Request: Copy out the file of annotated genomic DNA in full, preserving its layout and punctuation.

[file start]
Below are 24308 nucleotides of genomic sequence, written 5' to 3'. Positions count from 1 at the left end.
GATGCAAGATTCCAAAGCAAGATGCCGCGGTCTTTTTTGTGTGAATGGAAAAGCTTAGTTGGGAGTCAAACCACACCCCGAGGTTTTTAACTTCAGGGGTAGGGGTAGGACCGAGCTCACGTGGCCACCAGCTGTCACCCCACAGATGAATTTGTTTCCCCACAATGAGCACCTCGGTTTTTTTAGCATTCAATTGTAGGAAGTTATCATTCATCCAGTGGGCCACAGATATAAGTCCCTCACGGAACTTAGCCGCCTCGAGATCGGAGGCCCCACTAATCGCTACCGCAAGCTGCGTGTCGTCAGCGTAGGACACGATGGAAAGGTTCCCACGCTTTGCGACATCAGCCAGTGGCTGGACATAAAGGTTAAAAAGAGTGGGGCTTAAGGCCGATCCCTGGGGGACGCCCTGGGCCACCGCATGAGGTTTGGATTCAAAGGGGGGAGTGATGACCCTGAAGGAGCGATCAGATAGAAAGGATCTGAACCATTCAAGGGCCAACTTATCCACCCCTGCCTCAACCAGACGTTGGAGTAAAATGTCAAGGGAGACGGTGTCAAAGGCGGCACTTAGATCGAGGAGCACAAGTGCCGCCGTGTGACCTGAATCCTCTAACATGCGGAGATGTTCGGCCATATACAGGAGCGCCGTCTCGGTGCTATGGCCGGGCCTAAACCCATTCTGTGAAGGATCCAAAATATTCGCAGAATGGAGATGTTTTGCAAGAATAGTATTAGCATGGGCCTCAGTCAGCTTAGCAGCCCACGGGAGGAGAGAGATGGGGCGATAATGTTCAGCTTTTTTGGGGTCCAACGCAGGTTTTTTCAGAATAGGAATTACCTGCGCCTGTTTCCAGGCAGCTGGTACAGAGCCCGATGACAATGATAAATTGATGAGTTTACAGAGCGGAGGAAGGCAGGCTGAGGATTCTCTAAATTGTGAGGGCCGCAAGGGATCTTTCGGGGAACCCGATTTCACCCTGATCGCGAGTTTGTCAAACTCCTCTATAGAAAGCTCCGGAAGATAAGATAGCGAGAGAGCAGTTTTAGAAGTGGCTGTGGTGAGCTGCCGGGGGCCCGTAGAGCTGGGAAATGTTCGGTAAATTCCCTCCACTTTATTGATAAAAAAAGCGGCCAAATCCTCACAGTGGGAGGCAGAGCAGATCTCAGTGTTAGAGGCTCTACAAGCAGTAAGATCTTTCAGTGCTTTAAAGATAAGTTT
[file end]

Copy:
Below are 24308 nucleotides of genomic sequence, written 5' to 3'. Positions count from 1 at the left end.
GATGCAAGATTCCAAAGCAAGATGCCGCGGTCTTTTTTGTGTGAATGGAAAAGCTTAGTTGGGAGTCAAACCACACCCCGAGGTTTTTAACTTCAGGGGTAGGGGTAGGACCGAGCTCACGTGGCCACCAGCTGTCACCCCACAGATGAATTTGTTTCCCCACAATGAGCACCTCGGTTTTTTTAGCATTCAATTGTAGGAAGTTATCATTCATCCAGTGGGCCACAGATATAAGTCCCTCACGGAACTTAGCCGCCTCGAGATCGGAGGCCCCACTAATCGCTACCGCAAGCTGCGTGTCGTCAGCGTAGGACACGATGGAAAGGTTCCCACGCTTTGCGACATCAGCCAGTGGCTGGACATAAAGGTTAAAAAGAGTGGGGCTTAAGGCCGATCCCTGGGGGACGCCCTGGGCCACCGCATGAGGTTTGGATTCAAAGGGGGGAGTGATGACCCTGAAGGAGCGATCAGATAGAAAGGATCTGAACCATTCAAGGGCCAACTTATCCACCCCTGCCTCAACCAGACGTTGGAGTAAAATGTCAAGGGAGACGGTGTCAAAGGCGGCACTTAGATCGAGGAGCACAAGTGCCGCCGTGTGACCTGAATCCTCTAACATGCGGAGATGTTCGGCCATATACAGGAGCGCCGTCTCGGTGCTATGGCCGGGCCTAAACCCATTCTGTGAAGGATCCAAAATATTCGCAGAATGGAGATGTTTTGCAAGAATAGTATTAGCATGGGCCTCAGTCAGCTTAGCAGCCCACGGGAGGAGAGAGATGGGGCGATAATGTTCAGCTTTTTTGGGGTCCAACGCAGGTTTTTTCAGAATAGGAATTACCTGCGCCTGTTTCCAGGCAGCTGGTACAGAGCCCGATGACAATGATAAATTGATGAGTTTACAGAGCGGAGGAAGGCAGGCTGAGGATTCTCTAAATTGTGAGGGCCGCAAGGGATCTTTCGGGGAACCCGATTTCACCCTGATCGCGAGTTTGTCAAACTCCTCTATAGAAAGCTCCGGAAGATAAGATAGCGAGAGAGCAGTTTTAGAAGTGGCTGTGGTGAGCTGCCGGGGGCCCGTAGAGCTGGGAAATGTTCGGTAAATTCCCTCCACTTTATTGATAAAAAAAGCGGCCAAATCCTCACAGTGGGAGGCAGAGCAGATCTCAGTGTTAGAGGCTCTACAAGCAGTAAGATCTTTCAGTGCTTTAAAGATAAGTTT